Antanaclasis is the term used to refer to the repetition of a word or phrase (or a similar word or phrase) that means something different each time it is repeated. Often antanaclasis is made possible because the word is used literally and figuratively in the same text.
"Put out the light, and then put out the light." Othello, by Shakespeare Othello will put out the candle, and will kill Desdemona.
"And there's bars on the corners and bars on my heart." Tim McGraw Literally, in the city there are bars, and figuratively his heart is captive in the city. He sings about waiting to live "where the green grass grows."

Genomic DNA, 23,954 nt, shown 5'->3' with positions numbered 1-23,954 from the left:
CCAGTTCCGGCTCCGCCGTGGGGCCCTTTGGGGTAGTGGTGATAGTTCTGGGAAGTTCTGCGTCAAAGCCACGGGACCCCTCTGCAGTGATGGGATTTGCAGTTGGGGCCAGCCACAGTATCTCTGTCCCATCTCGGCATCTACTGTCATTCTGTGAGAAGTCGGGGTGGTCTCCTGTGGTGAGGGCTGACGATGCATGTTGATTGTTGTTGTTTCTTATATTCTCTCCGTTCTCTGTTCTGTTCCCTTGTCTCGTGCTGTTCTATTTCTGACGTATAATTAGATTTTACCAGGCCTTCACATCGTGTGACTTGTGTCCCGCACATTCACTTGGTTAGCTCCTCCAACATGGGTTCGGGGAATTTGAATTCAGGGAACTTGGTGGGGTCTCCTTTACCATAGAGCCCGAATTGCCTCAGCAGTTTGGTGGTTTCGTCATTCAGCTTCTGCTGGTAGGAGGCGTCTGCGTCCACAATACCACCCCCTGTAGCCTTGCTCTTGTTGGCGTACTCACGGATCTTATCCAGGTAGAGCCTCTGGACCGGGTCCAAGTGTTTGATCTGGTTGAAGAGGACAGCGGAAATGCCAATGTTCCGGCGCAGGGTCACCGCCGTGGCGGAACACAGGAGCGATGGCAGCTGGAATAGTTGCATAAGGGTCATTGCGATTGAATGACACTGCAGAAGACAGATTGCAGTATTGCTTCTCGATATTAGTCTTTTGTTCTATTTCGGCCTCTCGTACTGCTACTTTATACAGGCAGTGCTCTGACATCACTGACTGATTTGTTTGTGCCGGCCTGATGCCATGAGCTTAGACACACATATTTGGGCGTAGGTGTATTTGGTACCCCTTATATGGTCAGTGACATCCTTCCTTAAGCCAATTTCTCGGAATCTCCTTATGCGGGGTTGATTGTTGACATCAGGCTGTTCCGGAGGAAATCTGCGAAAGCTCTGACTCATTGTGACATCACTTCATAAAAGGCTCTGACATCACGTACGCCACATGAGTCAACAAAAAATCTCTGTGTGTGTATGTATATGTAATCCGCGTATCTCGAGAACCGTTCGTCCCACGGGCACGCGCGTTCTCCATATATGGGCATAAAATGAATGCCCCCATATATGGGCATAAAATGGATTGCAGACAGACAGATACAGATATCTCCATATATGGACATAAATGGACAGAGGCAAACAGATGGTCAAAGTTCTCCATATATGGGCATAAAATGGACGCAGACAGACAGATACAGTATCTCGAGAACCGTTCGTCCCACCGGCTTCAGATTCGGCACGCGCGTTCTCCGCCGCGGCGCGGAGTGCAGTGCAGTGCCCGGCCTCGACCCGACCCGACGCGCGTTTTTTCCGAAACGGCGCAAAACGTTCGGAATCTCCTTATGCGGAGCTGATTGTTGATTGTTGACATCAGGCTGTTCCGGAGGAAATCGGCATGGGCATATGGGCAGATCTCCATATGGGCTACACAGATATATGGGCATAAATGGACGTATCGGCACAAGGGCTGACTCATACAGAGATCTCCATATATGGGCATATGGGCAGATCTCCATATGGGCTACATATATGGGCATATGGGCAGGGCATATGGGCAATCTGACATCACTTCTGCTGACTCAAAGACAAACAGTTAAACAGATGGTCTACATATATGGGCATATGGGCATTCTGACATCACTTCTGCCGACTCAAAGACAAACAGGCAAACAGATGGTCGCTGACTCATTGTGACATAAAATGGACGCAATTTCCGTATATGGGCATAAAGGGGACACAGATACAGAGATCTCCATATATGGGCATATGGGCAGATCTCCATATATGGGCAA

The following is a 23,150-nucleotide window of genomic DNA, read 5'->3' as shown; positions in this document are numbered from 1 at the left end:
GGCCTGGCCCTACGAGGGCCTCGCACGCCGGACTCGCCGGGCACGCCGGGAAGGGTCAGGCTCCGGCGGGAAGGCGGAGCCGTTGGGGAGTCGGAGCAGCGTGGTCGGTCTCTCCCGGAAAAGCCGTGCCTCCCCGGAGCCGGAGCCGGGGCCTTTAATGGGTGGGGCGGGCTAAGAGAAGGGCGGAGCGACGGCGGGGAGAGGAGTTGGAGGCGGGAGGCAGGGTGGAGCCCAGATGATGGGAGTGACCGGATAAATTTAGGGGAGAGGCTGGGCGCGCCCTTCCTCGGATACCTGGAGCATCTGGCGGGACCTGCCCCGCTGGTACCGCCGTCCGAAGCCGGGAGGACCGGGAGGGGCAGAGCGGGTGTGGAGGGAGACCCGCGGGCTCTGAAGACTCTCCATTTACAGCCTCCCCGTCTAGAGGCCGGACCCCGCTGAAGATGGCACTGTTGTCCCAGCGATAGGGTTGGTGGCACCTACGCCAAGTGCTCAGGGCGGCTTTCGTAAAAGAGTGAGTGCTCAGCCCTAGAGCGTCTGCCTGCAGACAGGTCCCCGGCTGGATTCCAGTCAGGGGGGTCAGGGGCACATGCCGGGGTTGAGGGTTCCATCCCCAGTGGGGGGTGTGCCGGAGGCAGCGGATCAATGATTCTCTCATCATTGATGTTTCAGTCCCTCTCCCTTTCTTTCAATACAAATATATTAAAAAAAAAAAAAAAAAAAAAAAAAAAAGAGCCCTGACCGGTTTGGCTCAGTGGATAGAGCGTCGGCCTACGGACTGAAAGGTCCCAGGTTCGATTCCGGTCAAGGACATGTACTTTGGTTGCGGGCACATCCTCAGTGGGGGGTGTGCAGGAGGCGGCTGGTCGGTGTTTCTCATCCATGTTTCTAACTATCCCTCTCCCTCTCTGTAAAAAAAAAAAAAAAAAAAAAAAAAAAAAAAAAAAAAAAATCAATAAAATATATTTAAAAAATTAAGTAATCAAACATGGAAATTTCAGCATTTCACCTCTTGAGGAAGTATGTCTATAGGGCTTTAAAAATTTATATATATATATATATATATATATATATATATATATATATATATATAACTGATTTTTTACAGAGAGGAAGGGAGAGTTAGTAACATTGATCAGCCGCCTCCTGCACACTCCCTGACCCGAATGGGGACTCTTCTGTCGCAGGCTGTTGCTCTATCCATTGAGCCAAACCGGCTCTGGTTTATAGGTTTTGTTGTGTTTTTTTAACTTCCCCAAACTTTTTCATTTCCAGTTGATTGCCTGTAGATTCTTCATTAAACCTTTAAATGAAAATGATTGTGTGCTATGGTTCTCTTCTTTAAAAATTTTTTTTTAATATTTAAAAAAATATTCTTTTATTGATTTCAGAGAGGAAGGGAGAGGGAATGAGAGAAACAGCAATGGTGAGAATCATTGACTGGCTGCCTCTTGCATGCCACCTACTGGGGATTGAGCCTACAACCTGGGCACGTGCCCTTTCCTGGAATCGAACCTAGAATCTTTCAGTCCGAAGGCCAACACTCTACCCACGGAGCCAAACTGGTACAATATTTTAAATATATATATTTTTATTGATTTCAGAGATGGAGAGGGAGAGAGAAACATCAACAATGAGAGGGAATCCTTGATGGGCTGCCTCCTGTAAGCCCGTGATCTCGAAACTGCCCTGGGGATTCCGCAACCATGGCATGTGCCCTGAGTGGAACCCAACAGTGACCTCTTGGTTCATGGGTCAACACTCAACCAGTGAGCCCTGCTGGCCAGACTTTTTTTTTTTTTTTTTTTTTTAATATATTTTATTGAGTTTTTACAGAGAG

The woods are lovely, dark, and deep,
But I have promises to keep,
And miles to go before I sleep,
And miles to go before I sleep.
"Stopping by Woods on a Snowy Evening," Robert Frost
The first "And miles to go before I sleep" is usually taken to refer to physical miles and physical sleep. The repetition is more figurative-many years to go before his death.
Your argument is sound ... all sound. Benjamin Franklin
The first sound means reasonable. The second sound means just noise.
While we live, let us live. Latin Quotation
The first "live" means while we are alive. The second "live" means to really make the most of life.
Literary Terms Examples